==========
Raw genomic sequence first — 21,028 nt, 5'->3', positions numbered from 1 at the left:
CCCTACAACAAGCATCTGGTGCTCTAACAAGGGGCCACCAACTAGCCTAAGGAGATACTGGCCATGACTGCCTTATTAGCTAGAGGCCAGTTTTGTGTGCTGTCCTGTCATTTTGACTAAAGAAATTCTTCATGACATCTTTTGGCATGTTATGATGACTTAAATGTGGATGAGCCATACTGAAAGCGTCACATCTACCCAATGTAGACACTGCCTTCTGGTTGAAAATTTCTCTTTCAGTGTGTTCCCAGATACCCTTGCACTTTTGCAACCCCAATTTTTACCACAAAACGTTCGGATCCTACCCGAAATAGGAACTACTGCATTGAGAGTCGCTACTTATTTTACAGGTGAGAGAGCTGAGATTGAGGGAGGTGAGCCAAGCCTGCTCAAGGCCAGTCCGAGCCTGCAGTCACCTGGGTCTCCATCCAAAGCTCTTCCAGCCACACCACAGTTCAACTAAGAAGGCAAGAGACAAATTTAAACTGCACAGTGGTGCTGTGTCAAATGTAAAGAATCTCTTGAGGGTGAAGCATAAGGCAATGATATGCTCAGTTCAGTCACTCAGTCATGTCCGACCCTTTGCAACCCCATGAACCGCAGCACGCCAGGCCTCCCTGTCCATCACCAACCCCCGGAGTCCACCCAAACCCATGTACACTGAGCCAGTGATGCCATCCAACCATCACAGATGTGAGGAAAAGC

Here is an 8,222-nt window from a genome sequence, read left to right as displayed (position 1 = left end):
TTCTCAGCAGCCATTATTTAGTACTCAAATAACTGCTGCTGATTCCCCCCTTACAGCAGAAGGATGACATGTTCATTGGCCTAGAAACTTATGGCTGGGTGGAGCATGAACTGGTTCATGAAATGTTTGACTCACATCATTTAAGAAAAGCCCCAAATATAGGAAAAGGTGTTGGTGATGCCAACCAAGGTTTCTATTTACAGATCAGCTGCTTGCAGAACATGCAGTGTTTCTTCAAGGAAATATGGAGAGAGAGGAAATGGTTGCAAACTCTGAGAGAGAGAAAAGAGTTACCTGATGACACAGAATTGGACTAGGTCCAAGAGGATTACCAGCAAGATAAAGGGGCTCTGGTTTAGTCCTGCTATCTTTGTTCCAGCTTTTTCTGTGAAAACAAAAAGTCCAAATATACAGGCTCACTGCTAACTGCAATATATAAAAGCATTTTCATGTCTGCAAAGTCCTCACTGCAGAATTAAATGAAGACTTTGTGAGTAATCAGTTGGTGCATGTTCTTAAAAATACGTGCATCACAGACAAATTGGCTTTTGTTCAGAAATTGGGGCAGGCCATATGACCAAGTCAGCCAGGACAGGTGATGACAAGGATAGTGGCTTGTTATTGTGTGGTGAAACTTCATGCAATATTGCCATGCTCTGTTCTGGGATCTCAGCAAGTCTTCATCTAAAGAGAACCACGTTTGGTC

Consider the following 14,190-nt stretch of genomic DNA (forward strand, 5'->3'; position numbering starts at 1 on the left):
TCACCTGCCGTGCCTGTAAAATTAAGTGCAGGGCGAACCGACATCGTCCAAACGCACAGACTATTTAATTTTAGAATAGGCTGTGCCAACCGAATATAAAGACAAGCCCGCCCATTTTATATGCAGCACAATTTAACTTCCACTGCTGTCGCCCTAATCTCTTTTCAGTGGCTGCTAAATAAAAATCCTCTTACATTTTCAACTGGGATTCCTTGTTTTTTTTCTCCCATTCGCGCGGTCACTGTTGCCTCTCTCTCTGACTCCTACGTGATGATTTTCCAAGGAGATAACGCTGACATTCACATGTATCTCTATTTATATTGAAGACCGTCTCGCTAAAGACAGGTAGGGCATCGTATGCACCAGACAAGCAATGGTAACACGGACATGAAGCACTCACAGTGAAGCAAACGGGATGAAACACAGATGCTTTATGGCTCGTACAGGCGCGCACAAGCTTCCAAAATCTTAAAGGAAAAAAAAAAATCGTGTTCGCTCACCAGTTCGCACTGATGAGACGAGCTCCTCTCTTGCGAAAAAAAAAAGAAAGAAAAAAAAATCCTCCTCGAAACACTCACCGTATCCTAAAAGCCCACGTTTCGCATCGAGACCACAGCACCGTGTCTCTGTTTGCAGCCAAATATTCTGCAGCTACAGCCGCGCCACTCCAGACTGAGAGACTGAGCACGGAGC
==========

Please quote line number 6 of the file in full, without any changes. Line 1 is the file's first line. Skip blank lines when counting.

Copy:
TCACCTGCCGTGCCTGTAAAATTAAGTGCAGGGCGAACCGACATCGTCCAAACGCACAGACTATTTAATTTTAGAATAGGCTGTGCCAACCGAATATAAAGACAAGCCCGCCCATTTTATATGCAGCACAATTTAACTTCCACTGCTGTCGCCCTAATCTCTTTTCAGTGGCTGCTAAATAAAAATCCTCTTACATTTTCAACTGGGATTCCTTGTTTTTTTTCTCCCATTCGCGCGGTCACTGTTGCCTCTCTCTCTGACTCCTACGTGATGATTTTCCAAGGAGATAACGCTGACATTCACATGTATCTCTATTTATATTGAAGACCGTCTCGCTAAAGACAGGTAGGGCATCGTATGCACCAGACAAGCAATGGTAACACGGACATGAAGCACTCACAGTGAAGCAAACGGGATGAAACACAGATGCTTTATGGCTCGTACAGGCGCGCACAAGCTTCCAAAATCTTAAAGGAAAAAAAAAAATCGTGTTCGCTCACCAGTTCGCACTGATGAGACGAGCTCCTCTCTTGCGAAAAAAAAAAGAAAGAAAAAAAAATCCTCCTCGAAACACTCACCGTATCCTAAAAGCCCACGTTTCGCATCGAGACCACAGCACCGTGTCTCTGTTTGCAGCCAAATATTCTGCAGCTACAGCCGCGCCACTCCAGACTGAGAGACTGAGCACGGAGC